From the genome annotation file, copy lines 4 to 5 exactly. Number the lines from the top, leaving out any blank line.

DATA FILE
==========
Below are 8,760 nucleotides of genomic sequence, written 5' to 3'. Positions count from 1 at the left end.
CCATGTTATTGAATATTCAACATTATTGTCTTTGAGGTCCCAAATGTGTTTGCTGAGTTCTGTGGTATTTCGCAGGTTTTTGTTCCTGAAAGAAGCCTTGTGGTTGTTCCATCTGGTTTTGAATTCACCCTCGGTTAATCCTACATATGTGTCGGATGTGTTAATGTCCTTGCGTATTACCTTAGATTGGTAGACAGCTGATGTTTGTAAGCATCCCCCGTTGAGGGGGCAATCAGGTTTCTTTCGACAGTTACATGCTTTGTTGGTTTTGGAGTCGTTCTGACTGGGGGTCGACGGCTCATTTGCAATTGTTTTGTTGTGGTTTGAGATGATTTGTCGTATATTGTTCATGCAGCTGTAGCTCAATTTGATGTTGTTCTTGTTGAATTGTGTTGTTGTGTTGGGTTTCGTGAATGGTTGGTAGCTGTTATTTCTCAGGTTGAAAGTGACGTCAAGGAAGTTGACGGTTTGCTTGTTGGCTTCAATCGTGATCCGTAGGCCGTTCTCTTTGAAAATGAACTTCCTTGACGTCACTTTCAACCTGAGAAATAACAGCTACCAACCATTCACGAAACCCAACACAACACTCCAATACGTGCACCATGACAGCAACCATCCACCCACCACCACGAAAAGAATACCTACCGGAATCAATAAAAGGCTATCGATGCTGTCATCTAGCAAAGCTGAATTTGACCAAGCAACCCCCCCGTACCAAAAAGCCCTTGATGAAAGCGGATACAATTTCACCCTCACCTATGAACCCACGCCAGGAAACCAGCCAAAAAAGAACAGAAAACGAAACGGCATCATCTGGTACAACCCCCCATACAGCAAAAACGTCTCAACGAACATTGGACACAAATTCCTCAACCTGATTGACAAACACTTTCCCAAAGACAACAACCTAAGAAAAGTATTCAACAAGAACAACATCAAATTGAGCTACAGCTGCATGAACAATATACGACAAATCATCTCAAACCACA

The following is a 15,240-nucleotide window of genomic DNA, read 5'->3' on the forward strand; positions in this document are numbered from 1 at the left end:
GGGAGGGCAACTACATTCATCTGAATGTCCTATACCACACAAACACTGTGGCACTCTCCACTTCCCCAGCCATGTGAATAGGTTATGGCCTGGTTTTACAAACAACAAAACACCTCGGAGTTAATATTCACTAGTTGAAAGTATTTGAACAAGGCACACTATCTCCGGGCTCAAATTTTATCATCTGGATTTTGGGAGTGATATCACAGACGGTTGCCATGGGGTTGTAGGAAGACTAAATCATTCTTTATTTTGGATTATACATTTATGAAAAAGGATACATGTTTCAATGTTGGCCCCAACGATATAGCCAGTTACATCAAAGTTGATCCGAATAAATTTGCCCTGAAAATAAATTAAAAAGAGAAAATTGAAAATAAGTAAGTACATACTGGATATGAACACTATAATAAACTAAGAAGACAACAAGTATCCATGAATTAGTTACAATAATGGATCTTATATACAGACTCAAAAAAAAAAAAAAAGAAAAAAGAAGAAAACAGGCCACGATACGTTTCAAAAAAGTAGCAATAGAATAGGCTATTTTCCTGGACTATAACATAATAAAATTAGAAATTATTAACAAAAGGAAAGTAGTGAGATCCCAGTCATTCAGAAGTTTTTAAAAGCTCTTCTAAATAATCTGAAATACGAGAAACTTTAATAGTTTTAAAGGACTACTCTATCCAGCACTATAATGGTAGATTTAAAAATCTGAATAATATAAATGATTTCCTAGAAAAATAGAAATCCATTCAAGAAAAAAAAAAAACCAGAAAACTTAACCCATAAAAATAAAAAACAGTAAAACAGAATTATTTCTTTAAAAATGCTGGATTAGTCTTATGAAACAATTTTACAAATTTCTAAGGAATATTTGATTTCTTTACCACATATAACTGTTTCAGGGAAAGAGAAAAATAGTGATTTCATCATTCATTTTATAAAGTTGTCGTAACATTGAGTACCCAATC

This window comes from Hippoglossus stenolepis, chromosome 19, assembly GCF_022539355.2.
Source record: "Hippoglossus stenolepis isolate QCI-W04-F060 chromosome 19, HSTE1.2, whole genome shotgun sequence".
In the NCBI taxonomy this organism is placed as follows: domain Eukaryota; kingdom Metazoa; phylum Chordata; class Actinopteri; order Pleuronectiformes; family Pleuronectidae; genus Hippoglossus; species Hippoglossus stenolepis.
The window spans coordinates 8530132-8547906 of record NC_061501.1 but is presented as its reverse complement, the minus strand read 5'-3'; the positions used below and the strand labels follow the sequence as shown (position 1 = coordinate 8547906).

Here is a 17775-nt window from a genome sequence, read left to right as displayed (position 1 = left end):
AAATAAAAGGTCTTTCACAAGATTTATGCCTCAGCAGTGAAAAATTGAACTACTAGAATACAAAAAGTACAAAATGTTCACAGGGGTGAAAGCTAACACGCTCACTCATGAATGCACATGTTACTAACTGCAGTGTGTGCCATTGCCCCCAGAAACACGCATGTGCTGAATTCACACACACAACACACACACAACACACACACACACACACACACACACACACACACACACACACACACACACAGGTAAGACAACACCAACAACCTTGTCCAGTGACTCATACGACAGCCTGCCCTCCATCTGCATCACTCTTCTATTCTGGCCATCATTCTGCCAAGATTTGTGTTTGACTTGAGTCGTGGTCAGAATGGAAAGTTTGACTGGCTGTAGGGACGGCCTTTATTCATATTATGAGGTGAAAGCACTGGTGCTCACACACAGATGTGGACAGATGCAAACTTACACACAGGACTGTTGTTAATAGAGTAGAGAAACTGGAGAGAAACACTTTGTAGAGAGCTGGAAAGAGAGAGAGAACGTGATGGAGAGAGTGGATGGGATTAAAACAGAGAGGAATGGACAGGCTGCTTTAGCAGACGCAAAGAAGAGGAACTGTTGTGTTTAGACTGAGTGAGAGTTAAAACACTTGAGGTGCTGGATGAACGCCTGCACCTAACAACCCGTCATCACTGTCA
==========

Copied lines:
GGGAGGGCAACTACATTCATCTGAATGTCCTATACCACACAAACACTGTGGCACTCTCCACTTCCCCAGCCATGTGAATAGGTTATGGCCTGGTTTTACAAACAACAAAACACCTCGGAGTTAATATTCACTAGTTGAAAGTATTTGAACAAGGCACACTATCTCCGGGCTCAAATTTTATCATCTGGATTTTGGGAGTGATATCACAGACGGTTGCCATGGGGTTGTAGGAAGACTAAATCATTCTTTATTTTGGATTATACATTTATGAAAAAGGATACATGTTTCAATGTTGGCCCCAACGATATAGCCAGTTACATCAAAGTTGATCCGAATAAATTTGCCCTGAAAATAAATTAAAAAGAGAAAATTGAAAATAAGTAAGTACATACTGGATATGAACACTATAATAAACTAAGAAGACAACAAGTATCCATGAATTAGTTACAATAATGGATCTTATATACAGACTCAAAAAAAAAAAAAAAGAAAAAAGAAGAAAACAGGCCACGATACGTTTCAAAAAAGTAGCAATAGAATAGGCTATTTTCCTGGACTATAACATAATAAAATTAGAAATTATTAACAAAAGGAAAGTAGTGAGATCCCAGTCATTCAGAAGTTTTTAAAAGCTCTTCTAAATAATCTGAAATACGAGAAACTTTAATAGTTTTAAAGGACTACTCTATCCAGCACTATAATGGTAGATTTAAAAATCTGAATAATATAAATGATTTCCTAGAAAAATAGAAATCCATTCAAGAAAAAAAAAAAACCAGAAAACTTAACCCATAAAAATAAAAAACAGTAAAACAGAATTATTTCTTTAAAAATGCTGGATTAGTCTTATGAAACAATTTTACAAATTTCTAAGGAATATTTGATTTCTTTACCACATATAACTGTTTCAGGGAAAGAGAAAAATAGTGATTTCATCATTCATTTTATAAAGTTGTCGTAACATTGAGTACCCAATC

This window comes from Hippoglossus stenolepis, chromosome 19, assembly GCF_022539355.2.